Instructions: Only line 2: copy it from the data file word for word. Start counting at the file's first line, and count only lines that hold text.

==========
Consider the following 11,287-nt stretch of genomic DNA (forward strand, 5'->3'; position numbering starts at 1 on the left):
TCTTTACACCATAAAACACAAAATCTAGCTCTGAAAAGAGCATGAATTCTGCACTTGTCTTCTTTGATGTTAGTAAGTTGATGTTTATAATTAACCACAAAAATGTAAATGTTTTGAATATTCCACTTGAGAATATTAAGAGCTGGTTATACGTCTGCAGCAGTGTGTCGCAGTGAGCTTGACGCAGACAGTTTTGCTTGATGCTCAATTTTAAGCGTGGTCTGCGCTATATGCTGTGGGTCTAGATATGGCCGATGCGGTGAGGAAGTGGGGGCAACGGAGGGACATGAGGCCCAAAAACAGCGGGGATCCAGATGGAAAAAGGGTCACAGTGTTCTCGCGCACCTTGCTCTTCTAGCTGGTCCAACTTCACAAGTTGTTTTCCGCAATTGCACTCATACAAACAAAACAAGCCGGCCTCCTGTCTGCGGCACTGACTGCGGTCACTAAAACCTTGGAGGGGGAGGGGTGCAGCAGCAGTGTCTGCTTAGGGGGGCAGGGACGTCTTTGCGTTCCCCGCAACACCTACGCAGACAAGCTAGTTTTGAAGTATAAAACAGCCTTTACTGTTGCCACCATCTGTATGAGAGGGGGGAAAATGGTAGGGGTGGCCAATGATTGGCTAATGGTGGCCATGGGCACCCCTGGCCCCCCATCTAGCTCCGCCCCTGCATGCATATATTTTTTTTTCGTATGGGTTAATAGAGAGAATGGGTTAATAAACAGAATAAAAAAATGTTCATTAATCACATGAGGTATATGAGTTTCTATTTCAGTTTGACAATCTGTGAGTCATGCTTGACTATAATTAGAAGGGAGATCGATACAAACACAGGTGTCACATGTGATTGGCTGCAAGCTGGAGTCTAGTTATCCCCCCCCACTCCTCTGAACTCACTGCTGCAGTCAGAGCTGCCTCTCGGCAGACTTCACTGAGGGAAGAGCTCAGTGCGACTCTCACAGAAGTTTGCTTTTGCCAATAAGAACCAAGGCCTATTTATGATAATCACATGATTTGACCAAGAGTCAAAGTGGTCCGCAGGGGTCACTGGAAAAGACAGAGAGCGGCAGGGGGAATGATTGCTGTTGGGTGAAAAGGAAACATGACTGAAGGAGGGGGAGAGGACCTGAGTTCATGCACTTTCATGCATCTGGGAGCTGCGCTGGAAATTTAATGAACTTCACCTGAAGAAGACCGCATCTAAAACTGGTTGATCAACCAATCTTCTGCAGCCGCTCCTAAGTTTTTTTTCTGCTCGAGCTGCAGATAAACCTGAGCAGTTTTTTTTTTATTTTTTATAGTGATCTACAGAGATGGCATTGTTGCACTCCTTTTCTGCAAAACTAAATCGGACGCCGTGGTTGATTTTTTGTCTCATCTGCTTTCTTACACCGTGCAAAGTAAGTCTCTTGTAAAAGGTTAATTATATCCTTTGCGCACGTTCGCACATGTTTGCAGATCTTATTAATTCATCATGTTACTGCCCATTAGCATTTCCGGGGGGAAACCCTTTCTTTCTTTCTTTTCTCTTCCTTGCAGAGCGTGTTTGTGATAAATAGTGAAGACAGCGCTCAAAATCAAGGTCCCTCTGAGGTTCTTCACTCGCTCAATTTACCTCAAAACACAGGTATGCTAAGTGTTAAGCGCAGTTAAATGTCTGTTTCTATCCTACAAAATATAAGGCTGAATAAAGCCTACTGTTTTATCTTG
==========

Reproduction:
TCTTTACACCATAAAACACAAAATCTAGCTCTGAAAAGAGCATGAATTCTGCACTTGTCTTCTTTGATGTTAGTAAGTTGATGTTTATAATTAACCACAAAAATGTAAATGTTTTGAATATTCCACTTGAGAATATTAAGAGCTGGTTATACGTCTGCAGCAGTGTGTCGCAGTGAGCTTGACGCAGACAGTTTTGCTTGATGCTCAATTTTAAGCGTGGTCTGCGCTATATGCTGTGGGTCTAGATATGGCCGATGCGGTGAGGAAGTGGGGGCAACGGAGGGACATGAGGCCCAAAAACAGCGGGGATCCAGATGGAAAAAGGGTCACAGTGTTCTCGCGCACCTTGCTCTTCTAGCTGGTCCAACTTCACAAGTTGTTTTCCGCAATTGCACTCATACAAACAAAACAAGCCGGCCTCCTGTCTGCGGCACTGACTGCGGTCACTAAAACCTTGGAGGGGGAGGGGTGCAGCAGCAGTGTCTGCTTAGGGGGGCAGGGACGTCTTTGCGTTCCCCGCAACACCTACGCAGACAAGCTAGTTTTGAAGTATAAAACAGCCTTTACTGTTGCCACCATCTGTATGAGAGGGGGGAAAATGGTAGGGGTGGCCAATGATTGGCTAATGGTGGCCATGGGCACCCCTGGCCCCCCATCTAGCTCCGCCCCTGCATGCATATATTTTTTTTTCGTATGGGTTAATAGAGAGAATGGGTTAATAAACAGAATAAAAAAATGTTCATTAATCACATGAGGTATATGAGTTTCTATTTCAGTTTGACAATCTGTGAGTCATGCTTGACTATAATTAGAAGGGAGATCGATACAAACACAGGTGTCACATGTGATTGGCTGCAAGCTGGAGTCTAGTTATCCCCCCCCACTCCTCTGAACTCACTGCTGCAGTCAGAGCTGCCTCTCGGCAGACTTCACTGAGGGAAGAGCTCAGTGCGACTCTCACAGAAGTTTGCTTTTGCCAATAAGAACCAAGGCCTATTTATGATAATCACATGATTTGACCAAGAGTCAAAGTGGTCCGCAGGGGTCACTGGAAAAGACAGAGAGCGGCAGGGGGAATGATTGCTGTTGGGTGAAAAGGAAACATGACTGAAGGAGGGGGAGAGGACCTGAGTTCATGCACTTTCATGCATCTGGGAGCTGCGCTGGAAATTTAATGAACTTCACCTGAAGAAGACCGCATCTAAAACTGGTTGATCAACCAATCTTCTGCAGCCGCTCCTAAGTTTTTTTTCTGCTCGAGCTGCAGATAAACCTGAGCAGTTTTTTTTTTATTTTTTATAGTGATCTACAGAGATGGCATTGTTGCACTCCTTTTCTGCAAAACTAAATCGGACGCCGTGGTTGATTTTTTGTCTCATCTGCTTTCTTACACCGTGCAAAGTAAGTCTCTTGTAAAAGGTTAATTATATCCTTTGCGCACGTTCGCACATGTTTGCAGATCTTATTAATTCATCATGTTACTGCCCATTAGCATTTCCGGGGGGAAACCCTTTCTTTCTTTCTTTTCTCTTCCTTGCAGAGCGTGTTTGTGATAAATAGTGAAGACAGCGCTCAAAATCAAGGTCCCTCTGAGGTTCTTCACTCGCTCAATTTACCTCAAAACACAGGTATGCTAAGTGTTAAGCGCAGTTAAATGTCTGTTTCTATCCTACAAAATATAAGGCTGAATAAAGCCTACTGTTTTATCTTG